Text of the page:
Since 2020 when the Kenyan government began to make a significant effort at pushing initiatives that promote the manufacture and use of electric vehicles (EVs), the country has become something of the unofficial testbed for Africa’s nascent EV market. And besides world-leading car makers, local startups are making their presence felt.
Most recently, Roam, EV manufacturing company in Kenya, announced Rome Rapid, a 90-seater electric bus for public transport in the country, adding to a similar development recorded a few months prior. In March, BasiGo had made a mark as the first startup to introduce an electric passenger bus in Kenya. The buses, which have a range of 250 kilometers on a single charge, are built locally with components developed by Chinese auto supplier, BYD.
Previously, Roam (then known as Opibus) made history in Kenya in 2017 by converting ageing combustion buses into electric vehicles, making it the first company in the country to do so commercially. Since then, some 170 cars have reportedly been transformed.
The East African country is also home to several active EV players like Opibus, Kiri, Nopea Ride, EVM Africa, Caetano, and Agilitee Africa. Together, these companies are building the infrastructure necessary for EVs adoption in Kenya.
Kenya is ideally positioned to develop an extraordinarily green EV market, notwithstanding the reality that EVs do have certain environmental consequences due to the effects of mining and processing lithium, nickel, cobalt, and other required metals.
The country’s ‘EV-viability’ is supported by the fact that around 90 percent of the country’s electricity came from renewable sources in 2020, sourced from hydropower, geothermal energy, solar photovoltaic energy, and wind energy. By 2030, Kenya targets entire dependence on clean energy.
This is likely to prove some task, though. With around 1,000 EVs operating this year out of a total of 12 million cars, South Africa is currently the continent’s largest market for EVs. Out of 2.2 million registered vehicles, there are reportedly 350 EVs in Kenya, reflecting the amount of work to be done.
On the other hand, East Africa’s EV development is currently being led by Rwanda and Uganda. In addition to lowering power rates for EVs, eliminating the VAT on EV parts, exempting EVs from import and excise taxes, and providing land free of charge for charging stations, they have also enacted a number of other legislative initiatives.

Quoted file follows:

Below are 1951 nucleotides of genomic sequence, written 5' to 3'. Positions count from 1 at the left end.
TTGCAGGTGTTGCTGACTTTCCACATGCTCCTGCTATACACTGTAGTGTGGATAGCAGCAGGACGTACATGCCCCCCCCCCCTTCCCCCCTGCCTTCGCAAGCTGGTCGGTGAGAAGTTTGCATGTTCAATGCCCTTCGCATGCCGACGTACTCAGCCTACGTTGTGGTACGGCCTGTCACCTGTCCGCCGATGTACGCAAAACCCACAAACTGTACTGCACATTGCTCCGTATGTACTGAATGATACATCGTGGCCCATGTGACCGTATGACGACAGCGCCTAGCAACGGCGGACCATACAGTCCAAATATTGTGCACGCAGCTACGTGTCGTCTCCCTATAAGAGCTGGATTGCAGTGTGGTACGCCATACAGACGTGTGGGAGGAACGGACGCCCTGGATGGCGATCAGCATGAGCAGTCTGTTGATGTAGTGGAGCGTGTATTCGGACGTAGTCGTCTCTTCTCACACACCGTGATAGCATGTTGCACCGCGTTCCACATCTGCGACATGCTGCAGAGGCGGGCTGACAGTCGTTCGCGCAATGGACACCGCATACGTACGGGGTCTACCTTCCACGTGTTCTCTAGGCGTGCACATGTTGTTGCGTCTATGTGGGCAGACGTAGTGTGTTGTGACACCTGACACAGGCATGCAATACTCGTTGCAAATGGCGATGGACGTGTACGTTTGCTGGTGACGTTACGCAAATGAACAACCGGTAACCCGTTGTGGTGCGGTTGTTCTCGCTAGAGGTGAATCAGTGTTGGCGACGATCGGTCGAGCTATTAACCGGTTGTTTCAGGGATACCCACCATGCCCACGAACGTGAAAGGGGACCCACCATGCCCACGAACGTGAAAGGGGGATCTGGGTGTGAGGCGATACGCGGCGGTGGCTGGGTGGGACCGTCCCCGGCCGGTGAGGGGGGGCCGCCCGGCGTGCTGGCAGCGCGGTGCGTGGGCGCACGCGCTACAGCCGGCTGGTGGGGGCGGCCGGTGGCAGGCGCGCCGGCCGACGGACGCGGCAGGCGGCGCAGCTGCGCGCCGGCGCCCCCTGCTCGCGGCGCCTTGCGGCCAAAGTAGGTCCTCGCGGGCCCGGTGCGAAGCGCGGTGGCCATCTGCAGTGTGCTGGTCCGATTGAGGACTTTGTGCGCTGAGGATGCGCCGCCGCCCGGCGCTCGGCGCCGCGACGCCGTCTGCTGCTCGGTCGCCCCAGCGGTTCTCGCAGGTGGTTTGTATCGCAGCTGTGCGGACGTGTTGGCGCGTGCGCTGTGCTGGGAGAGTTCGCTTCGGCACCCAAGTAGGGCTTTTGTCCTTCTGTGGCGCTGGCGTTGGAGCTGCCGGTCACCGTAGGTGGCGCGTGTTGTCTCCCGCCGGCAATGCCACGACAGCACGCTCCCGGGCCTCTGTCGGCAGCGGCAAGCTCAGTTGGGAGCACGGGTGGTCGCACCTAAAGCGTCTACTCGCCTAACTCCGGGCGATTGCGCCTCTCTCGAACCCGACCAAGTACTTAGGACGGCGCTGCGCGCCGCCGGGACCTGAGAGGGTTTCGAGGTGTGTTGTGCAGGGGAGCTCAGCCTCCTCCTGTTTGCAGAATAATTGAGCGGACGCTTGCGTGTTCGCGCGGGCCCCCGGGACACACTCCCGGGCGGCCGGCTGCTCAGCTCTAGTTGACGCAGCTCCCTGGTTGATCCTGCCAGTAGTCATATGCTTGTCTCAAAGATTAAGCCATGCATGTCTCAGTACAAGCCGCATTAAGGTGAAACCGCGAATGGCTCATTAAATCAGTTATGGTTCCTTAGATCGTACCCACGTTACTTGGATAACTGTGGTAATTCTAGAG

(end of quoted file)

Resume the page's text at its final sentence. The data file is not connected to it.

However, the Kenyan government appears to be increasingly borrowing some of the ideas, as part of efforts to expand EV ownership to 5 percent of all registered vehicles in Kenya by 2025. The emergence of a potentially lucrative market is being keenly observed by both multinational corporations and local startups.
Africa’s potential EV boom offers more than simply a chance to make cities cleaner and transportation more efficient. Local manufacturing can also offer employment in the green industries that African economies are increasingly focusing on for expansion.
However, access to and the ability to generate electricity remains a niggling concern across the continent. With the lowest power availability rate of any continent, Africa is home to well more than half a billion people who lack access to electricity. This obstacle remains a daunting challenge.
A sub-segment of mobility, Africa’s electric mobility venture attracted USD 10 M in investment last year. Climate change is a hot topic and more than crucial for countries to start curbing factors that lead to aggravating the issue.
Bearing the ‘leap-frogging’ tendencies of African markets in mind, it’s quite possible that electric mobility could become a focus sector – especially as East African countries are moving the needle with Rwandan and Kenyan startups launching services in the market with Ampersand, Ecobodaa, Roam, and BasiGo.
Feature Image Credits: ET Auto